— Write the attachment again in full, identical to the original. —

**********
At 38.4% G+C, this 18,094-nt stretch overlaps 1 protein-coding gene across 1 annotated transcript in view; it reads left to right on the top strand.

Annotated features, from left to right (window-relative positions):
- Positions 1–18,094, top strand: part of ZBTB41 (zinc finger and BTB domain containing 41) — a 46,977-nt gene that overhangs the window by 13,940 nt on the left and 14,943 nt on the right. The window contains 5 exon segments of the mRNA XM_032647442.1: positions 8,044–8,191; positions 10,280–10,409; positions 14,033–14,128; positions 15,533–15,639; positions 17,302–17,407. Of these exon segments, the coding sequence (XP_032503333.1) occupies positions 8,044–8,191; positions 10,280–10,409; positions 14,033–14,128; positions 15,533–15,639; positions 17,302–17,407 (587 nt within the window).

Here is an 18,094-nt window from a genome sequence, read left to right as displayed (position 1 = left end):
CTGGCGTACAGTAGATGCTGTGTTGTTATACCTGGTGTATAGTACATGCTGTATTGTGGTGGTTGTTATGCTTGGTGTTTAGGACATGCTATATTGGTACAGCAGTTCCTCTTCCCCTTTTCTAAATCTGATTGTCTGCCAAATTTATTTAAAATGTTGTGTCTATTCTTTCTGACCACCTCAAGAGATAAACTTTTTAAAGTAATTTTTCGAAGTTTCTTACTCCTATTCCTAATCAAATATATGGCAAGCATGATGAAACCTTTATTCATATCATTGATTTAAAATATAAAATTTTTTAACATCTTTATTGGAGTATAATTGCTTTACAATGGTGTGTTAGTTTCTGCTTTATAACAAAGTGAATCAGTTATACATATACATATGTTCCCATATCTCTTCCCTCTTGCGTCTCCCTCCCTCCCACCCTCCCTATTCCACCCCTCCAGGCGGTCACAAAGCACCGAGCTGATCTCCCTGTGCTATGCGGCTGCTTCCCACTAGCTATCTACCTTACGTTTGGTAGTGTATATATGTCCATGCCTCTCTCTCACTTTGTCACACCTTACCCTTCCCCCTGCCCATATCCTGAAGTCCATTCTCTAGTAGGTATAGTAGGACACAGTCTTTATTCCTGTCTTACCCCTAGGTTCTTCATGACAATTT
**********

At 38.4% G+C, this 18,094-nt stretch overlaps 1 protein-coding gene across 1 annotated transcript in view; it reads left to right on the top strand.

Annotated features, from left to right (window-relative positions):
- Positions 1–18,094, top strand: part of ZBTB41 (zinc finger and BTB domain containing 41) — a 46,977-nt gene that overhangs the window by 13,940 nt on the left and 14,943 nt on the right. The window contains 5 exon segments of the mRNA XM_032647442.1: positions 8,044–8,191; positions 10,280–10,409; positions 14,033–14,128; positions 15,533–15,639; positions 17,302–17,407. Of these exon segments, the coding sequence (XP_032503333.1) occupies positions 8,044–8,191; positions 10,280–10,409; positions 14,033–14,128; positions 15,533–15,639; positions 17,302–17,407 (587 nt within the window).

Here is an 18,094-nt window from a genome sequence, read left to right as displayed (position 1 = left end):
CTGGCGTACAGTAGATGCTGTGTTGTTATACCTGGTGTATAGTACATGCTGTATTGTGGTGGTTGTTATGCTTGGTGTTTAGGACATGCTATATTGGTACAGCAGTTCCTCTTCCCCTTTTCTAAATCTGATTGTCTGCCAAATTTATTTAAAATGTTGTGTCTATTCTTTCTGACCACCTCAAGAGATAAACTTTTTAAAGTAATTTTTCGAAGTTTCTTACTCCTATTCCTAATCAAATATATGGCAAGCATGATGAAACCTTTATTCATATCATTGATTTAAAATATAAAATTTTTTAACATCTTTATTGGAGTATAATTGCTTTACAATGGTGTGTTAGTTTCTGCTTTATAACAAAGTGAATCAGTTATACATATACATATGTTCCCATATCTCTTCCCTCTTGCGTCTCCCTCCCTCCCACCCTCCCTATTCCACCCCTCCAGGCGGTCACAAAGCACCGAGCTGATCTCCCTGTGCTATGCGGCTGCTTCCCACTAGCTATCTACCTTACGTTTGGTAGTGTATATATGTCCATGCCTCTCTCTCACTTTGTCACACCTTACCCTTCCCCCTGCCCATATCCTGAAGTCCATTCTCTAGTAGGTATAGTAGGACACAGTCTTTATTCCTGTCTTACCCCTAGGTTCTTCATGACAATTT